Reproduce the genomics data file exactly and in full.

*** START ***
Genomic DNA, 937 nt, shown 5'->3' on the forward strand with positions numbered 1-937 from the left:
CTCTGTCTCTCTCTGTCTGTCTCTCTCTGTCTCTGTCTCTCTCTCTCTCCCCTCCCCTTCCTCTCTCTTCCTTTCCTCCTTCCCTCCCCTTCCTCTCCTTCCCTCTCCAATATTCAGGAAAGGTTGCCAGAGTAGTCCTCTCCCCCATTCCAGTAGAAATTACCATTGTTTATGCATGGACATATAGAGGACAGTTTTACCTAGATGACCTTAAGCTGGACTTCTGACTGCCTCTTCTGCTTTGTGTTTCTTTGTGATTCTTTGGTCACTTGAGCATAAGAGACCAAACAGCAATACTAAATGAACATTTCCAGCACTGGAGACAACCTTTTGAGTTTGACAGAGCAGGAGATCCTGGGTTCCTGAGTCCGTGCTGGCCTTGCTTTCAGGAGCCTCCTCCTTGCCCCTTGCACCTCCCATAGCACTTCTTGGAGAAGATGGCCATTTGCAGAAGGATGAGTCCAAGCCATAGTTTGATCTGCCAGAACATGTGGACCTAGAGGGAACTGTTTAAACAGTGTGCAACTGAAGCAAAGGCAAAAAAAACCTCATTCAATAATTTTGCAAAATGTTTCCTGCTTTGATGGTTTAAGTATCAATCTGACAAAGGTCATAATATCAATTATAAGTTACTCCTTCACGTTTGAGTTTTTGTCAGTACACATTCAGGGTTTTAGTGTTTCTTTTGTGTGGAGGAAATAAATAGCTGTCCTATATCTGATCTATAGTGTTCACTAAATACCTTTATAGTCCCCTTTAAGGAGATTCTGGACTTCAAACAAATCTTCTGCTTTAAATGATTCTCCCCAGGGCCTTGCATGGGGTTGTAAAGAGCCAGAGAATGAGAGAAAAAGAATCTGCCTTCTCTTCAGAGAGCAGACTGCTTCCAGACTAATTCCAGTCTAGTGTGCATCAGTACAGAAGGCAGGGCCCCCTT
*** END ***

Genomic DNA, 937 nt, shown 5'->3' on the forward strand with positions numbered 1-937 from the left:
CTCTGTCTCTCTCTGTCTGTCTCTCTCTGTCTCTGTCTCTCTCTCTCTCCCCTCCCCTTCCTCTCTCTTCCTTTCCTCCTTCCCTCCCCTTCCTCTCCTTCCCTCTCCAATATTCAGGAAAGGTTGCCAGAGTAGTCCTCTCCCCCATTCCAGTAGAAATTACCATTGTTTATGCATGGACATATAGAGGACAGTTTTACCTAGATGACCTTAAGCTGGACTTCTGACTGCCTCTTCTGCTTTGTGTTTCTTTGTGATTCTTTGGTCACTTGAGCATAAGAGACCAAACAGCAATACTAAATGAACATTTCCAGCACTGGAGACAACCTTTTGAGTTTGACAGAGCAGGAGATCCTGGGTTCCTGAGTCCGTGCTGGCCTTGCTTTCAGGAGCCTCCTCCTTGCCCCTTGCACCTCCCATAGCACTTCTTGGAGAAGATGGCCATTTGCAGAAGGATGAGTCCAAGCCATAGTTTGATCTGCCAGAACATGTGGACCTAGAGGGAACTGTTTAAACAGTGTGCAACTGAAGCAAAGGCAAAAAAAACCTCATTCAATAATTTTGCAAAATGTTTCCTGCTTTGATGGTTTAAGTATCAATCTGACAAAGGTCATAATATCAATTATAAGTTACTCCTTCACGTTTGAGTTTTTGTCAGTACACATTCAGGGTTTTAGTGTTTCTTTTGTGTGGAGGAAATAAATAGCTGTCCTATATCTGATCTATAGTGTTCACTAAATACCTTTATAGTCCCCTTTAAGGAGATTCTGGACTTCAAACAAATCTTCTGCTTTAAATGATTCTCCCCAGGGCCTTGCATGGGGTTGTAAAGAGCCAGAGAATGAGAGAAAAAGAATCTGCCTTCTCTTCAGAGAGCAGACTGCTTCCAGACTAATTCCAGTCTAGTGTGCATCAGTACAGAAGGCAGGGCCCCCTT